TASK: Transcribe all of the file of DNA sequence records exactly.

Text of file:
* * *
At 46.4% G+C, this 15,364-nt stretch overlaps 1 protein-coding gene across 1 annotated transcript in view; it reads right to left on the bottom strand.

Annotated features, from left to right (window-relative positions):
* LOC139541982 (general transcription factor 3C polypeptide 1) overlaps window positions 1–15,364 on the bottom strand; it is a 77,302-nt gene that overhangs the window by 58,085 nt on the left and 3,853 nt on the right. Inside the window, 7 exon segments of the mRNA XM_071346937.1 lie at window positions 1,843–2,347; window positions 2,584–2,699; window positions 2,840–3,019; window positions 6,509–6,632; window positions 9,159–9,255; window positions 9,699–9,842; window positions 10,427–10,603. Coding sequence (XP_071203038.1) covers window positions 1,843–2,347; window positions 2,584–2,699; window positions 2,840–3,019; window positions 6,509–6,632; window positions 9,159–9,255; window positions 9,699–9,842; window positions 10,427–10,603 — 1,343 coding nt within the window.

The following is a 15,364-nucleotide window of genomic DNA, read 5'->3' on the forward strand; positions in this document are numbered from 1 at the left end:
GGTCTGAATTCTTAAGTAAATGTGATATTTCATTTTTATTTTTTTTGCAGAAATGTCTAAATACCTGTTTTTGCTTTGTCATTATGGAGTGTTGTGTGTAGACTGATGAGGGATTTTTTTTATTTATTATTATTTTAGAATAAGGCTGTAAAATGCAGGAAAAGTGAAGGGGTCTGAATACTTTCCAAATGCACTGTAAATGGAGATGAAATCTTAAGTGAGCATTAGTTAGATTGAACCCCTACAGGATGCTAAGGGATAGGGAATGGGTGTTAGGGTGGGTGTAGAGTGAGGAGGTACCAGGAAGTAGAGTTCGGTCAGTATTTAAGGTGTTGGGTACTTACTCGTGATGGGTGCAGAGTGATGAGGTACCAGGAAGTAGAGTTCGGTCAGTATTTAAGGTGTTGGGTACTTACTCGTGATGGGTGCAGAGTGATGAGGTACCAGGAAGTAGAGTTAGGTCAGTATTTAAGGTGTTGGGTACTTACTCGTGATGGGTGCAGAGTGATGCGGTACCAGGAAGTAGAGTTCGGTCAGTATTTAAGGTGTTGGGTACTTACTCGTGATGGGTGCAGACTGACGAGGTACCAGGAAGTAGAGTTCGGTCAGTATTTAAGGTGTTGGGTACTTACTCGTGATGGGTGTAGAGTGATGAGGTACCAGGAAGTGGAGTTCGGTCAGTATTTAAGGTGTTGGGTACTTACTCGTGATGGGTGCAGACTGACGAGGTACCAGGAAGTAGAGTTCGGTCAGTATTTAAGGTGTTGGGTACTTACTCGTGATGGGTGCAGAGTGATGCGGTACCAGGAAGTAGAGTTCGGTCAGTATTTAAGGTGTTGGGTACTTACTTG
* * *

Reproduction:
At 46.4% G+C, this 15,364-nt stretch overlaps 1 protein-coding gene across 1 annotated transcript in view; it reads right to left on the bottom strand.

Annotated features, from left to right (window-relative positions):
* LOC139541982 (general transcription factor 3C polypeptide 1) overlaps window positions 1–15,364 on the bottom strand; it is a 77,302-nt gene that overhangs the window by 58,085 nt on the left and 3,853 nt on the right. Inside the window, 7 exon segments of the mRNA XM_071346937.1 lie at window positions 1,843–2,347; window positions 2,584–2,699; window positions 2,840–3,019; window positions 6,509–6,632; window positions 9,159–9,255; window positions 9,699–9,842; window positions 10,427–10,603. Coding sequence (XP_071203038.1) covers window positions 1,843–2,347; window positions 2,584–2,699; window positions 2,840–3,019; window positions 6,509–6,632; window positions 9,159–9,255; window positions 9,699–9,842; window positions 10,427–10,603 — 1,343 coding nt within the window.

The following is a 15,364-nucleotide window of genomic DNA, read 5'->3' on the forward strand; positions in this document are numbered from 1 at the left end:
GGTCTGAATTCTTAAGTAAATGTGATATTTCATTTTTATTTTTTTTGCAGAAATGTCTAAATACCTGTTTTTGCTTTGTCATTATGGAGTGTTGTGTGTAGACTGATGAGGGATTTTTTTTATTTATTATTATTTTAGAATAAGGCTGTAAAATGCAGGAAAAGTGAAGGGGTCTGAATACTTTCCAAATGCACTGTAAATGGAGATGAAATCTTAAGTGAGCATTAGTTAGATTGAACCCCTACAGGATGCTAAGGGATAGGGAATGGGTGTTAGGGTGGGTGTAGAGTGAGGAGGTACCAGGAAGTAGAGTTCGGTCAGTATTTAAGGTGTTGGGTACTTACTCGTGATGGGTGCAGAGTGATGAGGTACCAGGAAGTAGAGTTCGGTCAGTATTTAAGGTGTTGGGTACTTACTCGTGATGGGTGCAGAGTGATGAGGTACCAGGAAGTAGAGTTAGGTCAGTATTTAAGGTGTTGGGTACTTACTCGTGATGGGTGCAGAGTGATGCGGTACCAGGAAGTAGAGTTCGGTCAGTATTTAAGGTGTTGGGTACTTACTCGTGATGGGTGCAGACTGACGAGGTACCAGGAAGTAGAGTTCGGTCAGTATTTAAGGTGTTGGGTACTTACTCGTGATGGGTGTAGAGTGATGAGGTACCAGGAAGTGGAGTTCGGTCAGTATTTAAGGTGTTGGGTACTTACTCGTGATGGGTGCAGACTGACGAGGTACCAGGAAGTAGAGTTCGGTCAGTATTTAAGGTGTTGGGTACTTACTCGTGATGGGTGCAGAGTGATGCGGTACCAGGAAGTAGAGTTCGGTCAGTATTTAAGGTGTTGGGTACTTACTTG